Isaiah Briscoe shared a backcourt with current Milwaukee Bucks and former Syracuse guard Tyler Ennis at national powerhouse St. Benedict’s Prep in Newark, N.J., in his first two high school seasons.
He then transferred to Roselle Catholic, also in New Jersey, and subsequently led the Lions to the top of the national polls--reaching as high as number two in the USA Today Super 25 this season.
Needless to say, Briscoe, nicknamed “Must See T.V.”, is accustomed to the bright lights and the big stage. But playing on a stage made of bright lights? That is a different story - even for the top point guard in the nation.
On February 15, Roselle Catholic faced off with Our Savior New American of Centereach, N.Y., and five-star power forward Cheick Diallo at Nike Zoom Arena, a climate-controlled tent that the sneaker company built in the SoHo section of Manhattan featuring a basketball court made of LED panels covered by glass tiles, while the NBA All-Star Game was in town. The court, along with the dimly-lit arena, created a vibe that you are more likely to find at a nightclub than at a gym.
Three games were played in total, with participating schools coming from New York and New Jersey. Each game was scored on GameChanger’s scorekeeping app, which allows fans to track stats and follow a live play-by-play as games are happening in real time, while shot charts and a multitude of advanced stats allow coaches to further analyze their team’s play.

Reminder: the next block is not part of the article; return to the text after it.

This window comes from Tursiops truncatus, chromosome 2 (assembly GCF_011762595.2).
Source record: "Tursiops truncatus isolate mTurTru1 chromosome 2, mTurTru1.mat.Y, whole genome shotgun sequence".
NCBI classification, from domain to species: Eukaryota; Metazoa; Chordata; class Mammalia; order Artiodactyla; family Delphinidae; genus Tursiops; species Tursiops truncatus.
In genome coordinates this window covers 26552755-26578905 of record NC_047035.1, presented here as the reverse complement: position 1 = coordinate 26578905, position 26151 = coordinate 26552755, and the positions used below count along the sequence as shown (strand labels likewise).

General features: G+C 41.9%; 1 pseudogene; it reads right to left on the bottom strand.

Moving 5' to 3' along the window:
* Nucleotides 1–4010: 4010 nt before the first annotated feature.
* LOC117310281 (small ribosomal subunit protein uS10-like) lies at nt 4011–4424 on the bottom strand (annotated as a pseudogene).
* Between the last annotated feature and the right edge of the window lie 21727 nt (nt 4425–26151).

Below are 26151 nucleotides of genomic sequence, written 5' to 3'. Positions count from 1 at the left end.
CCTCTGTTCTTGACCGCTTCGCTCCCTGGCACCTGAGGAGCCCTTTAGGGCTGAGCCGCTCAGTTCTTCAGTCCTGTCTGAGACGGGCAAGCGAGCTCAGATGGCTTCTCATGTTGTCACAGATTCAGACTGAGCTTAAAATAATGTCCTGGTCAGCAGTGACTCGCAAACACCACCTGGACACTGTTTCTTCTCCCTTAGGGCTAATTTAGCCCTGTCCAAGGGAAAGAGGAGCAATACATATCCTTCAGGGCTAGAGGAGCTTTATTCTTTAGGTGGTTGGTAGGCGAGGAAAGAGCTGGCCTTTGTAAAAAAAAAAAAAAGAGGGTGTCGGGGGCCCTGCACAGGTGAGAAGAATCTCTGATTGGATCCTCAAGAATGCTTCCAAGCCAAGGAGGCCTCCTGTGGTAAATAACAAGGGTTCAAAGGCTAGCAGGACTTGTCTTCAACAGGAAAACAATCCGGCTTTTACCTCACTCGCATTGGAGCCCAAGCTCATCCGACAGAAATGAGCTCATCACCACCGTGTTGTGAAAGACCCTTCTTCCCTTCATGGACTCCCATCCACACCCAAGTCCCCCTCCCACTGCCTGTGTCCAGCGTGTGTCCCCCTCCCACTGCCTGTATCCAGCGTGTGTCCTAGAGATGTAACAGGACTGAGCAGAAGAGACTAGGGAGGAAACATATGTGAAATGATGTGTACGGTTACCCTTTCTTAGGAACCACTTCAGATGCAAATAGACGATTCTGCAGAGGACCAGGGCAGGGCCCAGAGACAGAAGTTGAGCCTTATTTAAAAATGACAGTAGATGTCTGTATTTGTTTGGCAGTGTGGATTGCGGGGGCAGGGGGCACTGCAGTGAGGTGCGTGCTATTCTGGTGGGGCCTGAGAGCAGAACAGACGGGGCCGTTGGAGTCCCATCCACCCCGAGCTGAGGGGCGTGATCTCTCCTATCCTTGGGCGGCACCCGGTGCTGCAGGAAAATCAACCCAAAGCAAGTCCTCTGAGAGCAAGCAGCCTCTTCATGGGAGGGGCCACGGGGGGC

Roselle Catholic outlasted Our Savior, 63-59, on the unique surface, behind 29 points from the McDonald’s All-American and 15 points from small forward Matt Bullock, who posted a .697 effective field goal percentage. In other action, Bryce Aiken led The Patrick School to an easy 78-47 win over South Shore, and Sydney Zambrotta had 29 points as the Christ the King girls team topped The Mary Louis Academy, 64-51.
Denver Nuggets power forward Kenneth Faried spent some time courtside, as did Kentucky head coach John Calipari who was there to watch Briscoe, a future Wildcat - but the futuristic floor may just have stolen the show.
The programmable court electronically displayed a wide array of content from team logos during the action to video and graphics during stoppages in play, including caricatures of some of Nike’s All-Star endorsers like LeBron James and Anthony Davis.
While a LED basketball court can turn a normal game into a unique fan experience, the more practical use for this technology may come on non-gamedays. The court, with built-in motion sensors, is capable of tracking player movement or guiding players through drills with the use of instructional graphics - assisting coaches in making adjustments (i.e. which player was out of position on defense?) or walking players through the steps to properly execute a specific play or drill.
How do you think this type of technology will impact basketball? In what ways would you incorporate some of the court’s capabilities into your practices?
Give your take in the comment section below or on Twitter @GCSportsHoops.